In his remarkable book, Good Cop Bad War, former undercover cop Neil Woods charts his journey of increasing knowledge through the ‘low life’ of desperate addicts (in contrast to the venomous gangster business cartels that bring drugs to market). He grow increasingly sympathetic to the friends he makes while pretending to be himself an addict. Apart from their addiction, most are essentially decent, often intelligent, kind and caring. One such friend , Cammy, tells him his heart-felt news that he has heard a good friend has died. Neil asks whether he will go to the funeral to say goodbye and Cammy replies, ‘I’m not going to the funeral. I wouldn’t do that to the family. The last thing they want is some dirty junkie turning up and ruining everything.’ As Woods observes, ‘No matter how society may condemn and look down on the addict, it is never, ever as low a view as he has of himself.’

That internalisation of social attitudes and stigma is something all addicts have to deal with. Part of them remains ‘clean’ and is a constant accusing voice; the addict hates themself. Guilt and shame alone can maintain an addiction – that belief of such utter worthlessness that there is no point in trying to stop, instead seeking that absurd temporary negation of inner torment with a fix.

Of course, those with a lot going for them tend to do better. Not everybody, of course: the nature of every individual addiction, while having common attributes, is unique in the complexities of an individual. It’s probably easier on the whole if you’re, say, a teacher to have three months leave on full pay to attend rehab, or just to get your life together, than if you are without any money, any support, any care, any love, surviving in brutal conditions. Though yes, many who seem to have well insulated lives with all the support in place do succumb, grow sick and die. And yes, too, some at the very bottom recover and flourish.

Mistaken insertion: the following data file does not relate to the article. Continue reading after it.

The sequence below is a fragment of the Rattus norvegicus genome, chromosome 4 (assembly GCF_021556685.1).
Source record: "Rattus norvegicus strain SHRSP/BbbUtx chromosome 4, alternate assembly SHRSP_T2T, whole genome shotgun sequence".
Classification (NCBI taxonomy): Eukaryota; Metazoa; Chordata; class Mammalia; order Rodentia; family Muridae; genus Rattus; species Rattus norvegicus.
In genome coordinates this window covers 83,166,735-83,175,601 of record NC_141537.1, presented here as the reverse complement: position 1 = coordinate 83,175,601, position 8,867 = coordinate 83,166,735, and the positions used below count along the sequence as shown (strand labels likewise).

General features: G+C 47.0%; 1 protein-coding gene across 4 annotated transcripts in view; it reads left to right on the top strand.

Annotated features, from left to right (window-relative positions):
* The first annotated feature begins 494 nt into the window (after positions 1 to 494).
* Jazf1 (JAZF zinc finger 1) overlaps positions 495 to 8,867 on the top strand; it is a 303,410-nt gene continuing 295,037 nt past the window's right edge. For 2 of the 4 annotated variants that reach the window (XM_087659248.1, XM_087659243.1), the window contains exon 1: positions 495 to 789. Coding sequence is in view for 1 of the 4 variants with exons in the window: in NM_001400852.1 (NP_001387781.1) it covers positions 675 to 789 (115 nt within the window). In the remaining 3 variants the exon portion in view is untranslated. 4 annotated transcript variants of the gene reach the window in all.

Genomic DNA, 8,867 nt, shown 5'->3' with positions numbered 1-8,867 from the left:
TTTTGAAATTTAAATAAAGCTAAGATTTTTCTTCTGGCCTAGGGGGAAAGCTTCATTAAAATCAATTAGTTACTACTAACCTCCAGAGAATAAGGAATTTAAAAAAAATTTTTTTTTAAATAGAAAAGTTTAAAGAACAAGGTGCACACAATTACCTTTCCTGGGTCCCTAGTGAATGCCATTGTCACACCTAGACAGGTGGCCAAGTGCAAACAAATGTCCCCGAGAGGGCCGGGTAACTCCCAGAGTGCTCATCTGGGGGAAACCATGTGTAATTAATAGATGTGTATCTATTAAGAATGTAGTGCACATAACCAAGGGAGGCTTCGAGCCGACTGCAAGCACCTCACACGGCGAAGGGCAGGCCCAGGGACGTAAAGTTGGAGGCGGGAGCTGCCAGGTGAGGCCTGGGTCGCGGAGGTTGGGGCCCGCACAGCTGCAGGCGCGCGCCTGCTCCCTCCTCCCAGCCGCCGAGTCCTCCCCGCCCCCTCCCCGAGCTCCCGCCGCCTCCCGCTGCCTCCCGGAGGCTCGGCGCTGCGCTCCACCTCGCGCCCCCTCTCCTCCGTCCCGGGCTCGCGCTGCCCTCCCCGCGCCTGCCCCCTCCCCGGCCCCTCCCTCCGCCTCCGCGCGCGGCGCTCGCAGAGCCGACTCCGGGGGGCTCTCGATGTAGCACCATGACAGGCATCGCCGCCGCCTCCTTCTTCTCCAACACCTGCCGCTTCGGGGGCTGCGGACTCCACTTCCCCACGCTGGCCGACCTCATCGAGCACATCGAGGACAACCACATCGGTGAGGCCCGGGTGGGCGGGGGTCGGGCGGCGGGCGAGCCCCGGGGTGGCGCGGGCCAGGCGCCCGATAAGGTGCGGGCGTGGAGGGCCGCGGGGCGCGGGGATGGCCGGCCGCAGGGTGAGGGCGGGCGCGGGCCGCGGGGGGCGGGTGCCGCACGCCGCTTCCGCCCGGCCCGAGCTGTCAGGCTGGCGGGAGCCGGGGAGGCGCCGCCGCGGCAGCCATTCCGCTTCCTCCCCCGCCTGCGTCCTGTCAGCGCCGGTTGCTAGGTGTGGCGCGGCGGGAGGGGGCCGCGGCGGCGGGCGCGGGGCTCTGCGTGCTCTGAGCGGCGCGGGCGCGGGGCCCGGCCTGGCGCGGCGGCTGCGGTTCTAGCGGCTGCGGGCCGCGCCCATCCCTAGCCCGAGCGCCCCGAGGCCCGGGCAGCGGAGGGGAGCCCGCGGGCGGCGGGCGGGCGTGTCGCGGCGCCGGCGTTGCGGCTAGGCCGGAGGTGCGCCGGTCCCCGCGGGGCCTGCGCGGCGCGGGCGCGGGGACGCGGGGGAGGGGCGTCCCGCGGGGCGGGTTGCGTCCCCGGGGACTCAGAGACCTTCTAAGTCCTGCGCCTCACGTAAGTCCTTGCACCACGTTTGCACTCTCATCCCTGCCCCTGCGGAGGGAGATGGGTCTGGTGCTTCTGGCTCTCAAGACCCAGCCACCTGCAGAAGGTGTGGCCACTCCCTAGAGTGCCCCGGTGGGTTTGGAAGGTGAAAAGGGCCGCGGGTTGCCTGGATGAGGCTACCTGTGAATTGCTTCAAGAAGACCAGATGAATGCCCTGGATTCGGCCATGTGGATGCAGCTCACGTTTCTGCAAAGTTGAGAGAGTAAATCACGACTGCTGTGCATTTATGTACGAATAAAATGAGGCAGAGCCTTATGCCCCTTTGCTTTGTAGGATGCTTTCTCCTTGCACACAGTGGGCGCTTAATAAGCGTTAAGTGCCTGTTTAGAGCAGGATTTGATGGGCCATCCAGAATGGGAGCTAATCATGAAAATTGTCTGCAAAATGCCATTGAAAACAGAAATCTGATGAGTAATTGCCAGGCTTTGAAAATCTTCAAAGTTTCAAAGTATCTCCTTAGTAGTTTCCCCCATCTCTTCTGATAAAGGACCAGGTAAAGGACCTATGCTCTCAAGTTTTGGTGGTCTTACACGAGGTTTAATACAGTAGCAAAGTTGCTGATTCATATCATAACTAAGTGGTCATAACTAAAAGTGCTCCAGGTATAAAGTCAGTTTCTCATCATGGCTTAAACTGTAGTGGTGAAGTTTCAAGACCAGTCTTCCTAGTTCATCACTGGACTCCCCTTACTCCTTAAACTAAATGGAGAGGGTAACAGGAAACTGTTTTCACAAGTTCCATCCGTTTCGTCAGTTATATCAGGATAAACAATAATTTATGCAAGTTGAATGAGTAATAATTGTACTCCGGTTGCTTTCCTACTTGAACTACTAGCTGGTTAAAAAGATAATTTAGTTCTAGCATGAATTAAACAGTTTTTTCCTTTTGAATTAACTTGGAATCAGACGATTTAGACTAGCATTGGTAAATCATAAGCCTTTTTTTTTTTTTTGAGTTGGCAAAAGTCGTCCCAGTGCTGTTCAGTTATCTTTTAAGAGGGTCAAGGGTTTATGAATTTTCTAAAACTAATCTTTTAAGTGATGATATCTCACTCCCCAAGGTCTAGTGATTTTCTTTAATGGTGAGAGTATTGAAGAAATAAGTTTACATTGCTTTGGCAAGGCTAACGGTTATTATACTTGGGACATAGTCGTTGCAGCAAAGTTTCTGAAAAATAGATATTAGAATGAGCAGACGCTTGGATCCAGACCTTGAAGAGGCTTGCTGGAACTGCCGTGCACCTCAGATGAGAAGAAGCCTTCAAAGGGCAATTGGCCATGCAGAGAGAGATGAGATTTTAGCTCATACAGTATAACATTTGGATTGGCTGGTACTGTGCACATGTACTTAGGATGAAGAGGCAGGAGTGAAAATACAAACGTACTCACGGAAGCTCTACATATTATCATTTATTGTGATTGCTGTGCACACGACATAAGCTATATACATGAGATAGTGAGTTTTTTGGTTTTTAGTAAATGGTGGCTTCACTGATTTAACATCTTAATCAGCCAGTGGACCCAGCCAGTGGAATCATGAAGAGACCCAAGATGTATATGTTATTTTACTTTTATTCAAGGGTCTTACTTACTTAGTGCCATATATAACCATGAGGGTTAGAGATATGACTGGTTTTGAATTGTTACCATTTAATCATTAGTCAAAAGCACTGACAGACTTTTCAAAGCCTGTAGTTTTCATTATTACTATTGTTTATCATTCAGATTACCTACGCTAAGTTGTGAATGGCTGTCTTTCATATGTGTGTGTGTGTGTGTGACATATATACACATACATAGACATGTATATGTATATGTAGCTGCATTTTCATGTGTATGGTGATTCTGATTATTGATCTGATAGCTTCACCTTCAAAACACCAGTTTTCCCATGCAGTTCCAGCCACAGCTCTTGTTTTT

There are as many as 40% of addicts who recover spontaneously, relatively painlessly, without any intervention by ‘experts’ or support organisations. A well known example of this is ‘maturing out’ whereby young people who have addictive or risky tendencies literally grow out of them when they settle into employment, get married, start a family. Another famous example is how 80% of American soldiers deemed heroin addicted in Vietnam lost their addiction when they returned to the States and their families. Against this, many others in recovery are certain that addiction is a disease for life and that the only way to manage it is by faithfully following a programme such as a 12-steps one.

A word is needed here too about dependence versus addiction. Through force of habit, culture, lifestyle, many drinkers, for instance consume not only health-damaging amounts but quantities which make them physically dependent. The withdrawal from physical dependency can be life- threatening and ideally requires medical supervision. Yet many heavy drinkers then go onto just stop or greatly limit consumption: they were heavy drinkers, not alcohol addicts. There is an additional dependence which is separate from addiction – psychological dependence. Partly this is just the force of habit, neural correlates in the brain ‘speaking’ loudly to perform an action when certain triggers arise. Usually one can become psychologically dependent on a substance or activity to avoid stress, negative feelings or often an undiagnosed mental disorder such as anxiety and depression. Dependence can, and often does, lead to addiction but it’s still possible to recognise a dependence and take responsibility for halting it with acceptance of necessary effort and suffering which will vary greatly in terms of time and intensity according to unique individuals in unique circumstances.